Jens Rommel, a German lawyer and prosecutor who heads the Central Office of the National Judicial Authorities for the Investigation of National Socialist Crimes in Ludwigsburg since October 2015, on Wednesday told Deutsche Welle it would be “difficult” to prosecute 95-year-old Jakiv Palij, the former Nazi concentration camp guard who was deported to Germany from the United States.
The US had been trying to deport Palij since 2005, and for those 14 years, the Germans rejected Washington’s attempts because he wasn’t a German citizen. Deutsche Welle asked Rommel why the sudden change of heart.
Rommel explained that “from the law enforcement point of view, I can only say that the transfer is not taking place at the request of the German judiciary. So there was no German arrest warrant requesting extradition; rather, it was a request on the part of the US government with which the German government has now complied.”
German Foreign Minister Heiko Maas, who visited Auschwitz on the eve of Palij’s deportation this week, issued a statement saying the deportation “sends a clear signal of Germany’s moral responsibility.” But Rommel says he’s only interested in the law.
“As the Central Office, what we are concerned with is legal responsibility,” he told Deutsche Welle. “This means that our criteria are set down in the penal code: we have to prove that a person committed murder with his own hands, or facilitated murders committed by the Nazis by his actions or by his service. And these are the criteria we also have to apply in assessing this case.”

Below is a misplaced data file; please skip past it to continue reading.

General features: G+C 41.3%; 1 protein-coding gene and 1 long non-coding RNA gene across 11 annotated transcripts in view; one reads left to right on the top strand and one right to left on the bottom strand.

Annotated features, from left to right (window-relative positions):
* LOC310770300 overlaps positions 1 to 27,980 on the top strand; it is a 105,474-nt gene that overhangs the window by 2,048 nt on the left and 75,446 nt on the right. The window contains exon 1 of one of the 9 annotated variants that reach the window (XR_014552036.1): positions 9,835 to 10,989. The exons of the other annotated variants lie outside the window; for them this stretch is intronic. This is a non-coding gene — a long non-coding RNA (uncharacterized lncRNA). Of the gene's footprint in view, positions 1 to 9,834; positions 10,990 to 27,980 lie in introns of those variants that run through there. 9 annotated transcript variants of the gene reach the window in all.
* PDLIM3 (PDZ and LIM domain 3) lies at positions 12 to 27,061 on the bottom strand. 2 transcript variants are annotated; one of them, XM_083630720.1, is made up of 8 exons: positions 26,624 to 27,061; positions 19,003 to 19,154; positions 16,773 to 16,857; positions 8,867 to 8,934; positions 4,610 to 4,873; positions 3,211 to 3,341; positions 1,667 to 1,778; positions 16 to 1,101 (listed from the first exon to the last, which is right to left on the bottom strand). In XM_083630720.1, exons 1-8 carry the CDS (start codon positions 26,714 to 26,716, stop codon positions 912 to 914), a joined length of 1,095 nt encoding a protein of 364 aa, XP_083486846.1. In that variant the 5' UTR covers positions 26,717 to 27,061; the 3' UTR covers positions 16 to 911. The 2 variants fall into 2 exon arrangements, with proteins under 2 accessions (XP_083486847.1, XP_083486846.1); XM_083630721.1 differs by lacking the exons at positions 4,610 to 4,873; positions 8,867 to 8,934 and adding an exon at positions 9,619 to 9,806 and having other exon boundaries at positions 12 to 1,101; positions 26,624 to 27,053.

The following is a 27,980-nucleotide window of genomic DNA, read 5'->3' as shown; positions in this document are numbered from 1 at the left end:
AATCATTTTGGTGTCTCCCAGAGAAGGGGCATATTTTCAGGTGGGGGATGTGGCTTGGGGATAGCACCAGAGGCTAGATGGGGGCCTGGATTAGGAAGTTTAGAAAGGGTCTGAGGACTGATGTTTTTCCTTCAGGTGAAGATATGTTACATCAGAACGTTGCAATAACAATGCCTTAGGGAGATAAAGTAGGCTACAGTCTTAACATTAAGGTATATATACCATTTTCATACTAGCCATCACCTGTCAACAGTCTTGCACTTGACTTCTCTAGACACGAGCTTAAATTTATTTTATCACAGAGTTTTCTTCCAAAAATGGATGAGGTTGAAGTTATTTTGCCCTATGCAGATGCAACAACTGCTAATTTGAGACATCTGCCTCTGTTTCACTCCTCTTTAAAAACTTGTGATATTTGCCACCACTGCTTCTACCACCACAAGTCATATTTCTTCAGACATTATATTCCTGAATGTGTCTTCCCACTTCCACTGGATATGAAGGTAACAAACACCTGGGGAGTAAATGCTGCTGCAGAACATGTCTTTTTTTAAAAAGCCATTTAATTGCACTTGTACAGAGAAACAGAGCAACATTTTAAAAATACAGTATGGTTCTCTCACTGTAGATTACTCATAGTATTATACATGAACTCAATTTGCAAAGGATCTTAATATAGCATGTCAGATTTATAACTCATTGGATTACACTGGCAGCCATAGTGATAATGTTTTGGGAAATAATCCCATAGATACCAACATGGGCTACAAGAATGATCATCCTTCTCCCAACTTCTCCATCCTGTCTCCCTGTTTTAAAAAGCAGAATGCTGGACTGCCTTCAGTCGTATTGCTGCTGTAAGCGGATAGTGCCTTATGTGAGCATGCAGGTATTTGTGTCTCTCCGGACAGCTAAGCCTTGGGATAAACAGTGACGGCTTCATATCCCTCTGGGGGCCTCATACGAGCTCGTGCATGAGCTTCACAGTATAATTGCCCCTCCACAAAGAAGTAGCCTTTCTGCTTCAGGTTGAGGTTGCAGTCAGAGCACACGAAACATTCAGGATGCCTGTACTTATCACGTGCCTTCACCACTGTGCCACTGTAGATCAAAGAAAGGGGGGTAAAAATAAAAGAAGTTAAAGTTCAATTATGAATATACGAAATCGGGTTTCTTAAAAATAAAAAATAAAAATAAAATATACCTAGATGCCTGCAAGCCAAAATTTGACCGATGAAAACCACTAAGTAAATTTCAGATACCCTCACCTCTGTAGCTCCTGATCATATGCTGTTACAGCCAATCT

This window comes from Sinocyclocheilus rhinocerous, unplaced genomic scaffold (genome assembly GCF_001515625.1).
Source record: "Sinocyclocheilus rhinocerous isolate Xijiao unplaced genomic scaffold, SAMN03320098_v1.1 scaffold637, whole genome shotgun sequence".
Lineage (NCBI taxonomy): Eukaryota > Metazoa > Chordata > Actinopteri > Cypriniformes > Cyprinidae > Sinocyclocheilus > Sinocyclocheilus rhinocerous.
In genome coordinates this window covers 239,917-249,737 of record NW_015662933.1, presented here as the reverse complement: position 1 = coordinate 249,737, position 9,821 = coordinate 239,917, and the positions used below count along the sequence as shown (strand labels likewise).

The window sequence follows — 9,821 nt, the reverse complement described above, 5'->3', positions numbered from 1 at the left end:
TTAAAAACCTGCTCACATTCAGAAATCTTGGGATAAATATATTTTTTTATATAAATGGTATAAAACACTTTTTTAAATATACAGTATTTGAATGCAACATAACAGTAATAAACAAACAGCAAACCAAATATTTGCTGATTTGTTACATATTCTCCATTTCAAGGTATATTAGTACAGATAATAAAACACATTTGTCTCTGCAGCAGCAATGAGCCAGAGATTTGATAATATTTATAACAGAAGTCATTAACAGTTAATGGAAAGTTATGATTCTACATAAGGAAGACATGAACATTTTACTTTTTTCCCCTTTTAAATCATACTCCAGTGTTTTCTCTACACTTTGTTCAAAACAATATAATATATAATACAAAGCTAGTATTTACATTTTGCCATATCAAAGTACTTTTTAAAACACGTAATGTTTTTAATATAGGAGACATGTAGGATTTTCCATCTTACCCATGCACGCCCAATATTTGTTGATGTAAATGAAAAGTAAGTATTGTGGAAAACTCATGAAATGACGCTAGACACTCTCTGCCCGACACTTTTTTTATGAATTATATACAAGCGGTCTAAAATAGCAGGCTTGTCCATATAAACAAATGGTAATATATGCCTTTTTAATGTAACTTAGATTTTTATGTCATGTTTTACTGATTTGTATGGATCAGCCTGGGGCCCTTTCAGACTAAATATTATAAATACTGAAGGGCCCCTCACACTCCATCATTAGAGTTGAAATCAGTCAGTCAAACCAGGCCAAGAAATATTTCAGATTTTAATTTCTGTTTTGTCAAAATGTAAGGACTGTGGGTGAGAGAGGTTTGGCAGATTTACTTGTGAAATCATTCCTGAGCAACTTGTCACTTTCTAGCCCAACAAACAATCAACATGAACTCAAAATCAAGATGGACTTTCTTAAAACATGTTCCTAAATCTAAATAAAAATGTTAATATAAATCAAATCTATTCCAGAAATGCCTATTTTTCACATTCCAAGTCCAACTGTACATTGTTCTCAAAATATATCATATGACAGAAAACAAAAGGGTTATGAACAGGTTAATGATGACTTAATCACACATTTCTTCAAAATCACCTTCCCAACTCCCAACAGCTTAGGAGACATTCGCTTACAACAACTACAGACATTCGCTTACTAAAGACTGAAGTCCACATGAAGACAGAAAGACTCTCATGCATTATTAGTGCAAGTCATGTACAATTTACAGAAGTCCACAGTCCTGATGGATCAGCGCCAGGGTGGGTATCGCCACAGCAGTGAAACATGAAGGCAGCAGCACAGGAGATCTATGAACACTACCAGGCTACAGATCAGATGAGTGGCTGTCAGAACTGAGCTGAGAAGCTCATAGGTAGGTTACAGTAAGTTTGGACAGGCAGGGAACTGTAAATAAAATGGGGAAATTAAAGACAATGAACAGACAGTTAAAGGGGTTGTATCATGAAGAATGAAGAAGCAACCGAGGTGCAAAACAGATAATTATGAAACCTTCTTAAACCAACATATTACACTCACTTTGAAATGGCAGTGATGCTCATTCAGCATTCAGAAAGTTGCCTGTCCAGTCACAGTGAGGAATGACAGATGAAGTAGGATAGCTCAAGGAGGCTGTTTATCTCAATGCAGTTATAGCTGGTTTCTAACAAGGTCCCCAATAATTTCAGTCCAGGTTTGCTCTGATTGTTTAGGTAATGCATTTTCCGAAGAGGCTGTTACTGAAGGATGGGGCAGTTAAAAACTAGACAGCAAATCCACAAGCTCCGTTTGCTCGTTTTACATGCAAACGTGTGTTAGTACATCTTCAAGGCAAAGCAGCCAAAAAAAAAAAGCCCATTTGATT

The difficulty in developing a case against Palij is not in a lack of evidence regarding the 1943 massacre of 6,000 Jewish inmates in the Trawniki concentration camp in Poland, but in determining the individual’s responsibility, according to Rommel.
“By what action, by carrying out what duty, by what function did the individual facilitate this murder? That’s what we have to prove,” he explained, suggesting that pinpointing the actions of this one individual guard in a camp that was a training grounds for mobile units, as was the case in Trawniki, is “extremely difficult. We don’t know exactly which unit the person in question was deployed with after being trained at the camp,” Rommel stated.
Rommel noted the huge difference between the US legal requirement for deportation, versus the German requirement for capital crime proceedings.
“For the Americans, it’s enough that he lied on his application for naturalization — about his membership in the SS, assisting the SS — but for us that will not be sufficient to instigate criminal proceedings for murder,” Rommel explained, adding, “That, of course, is an awkward situation.”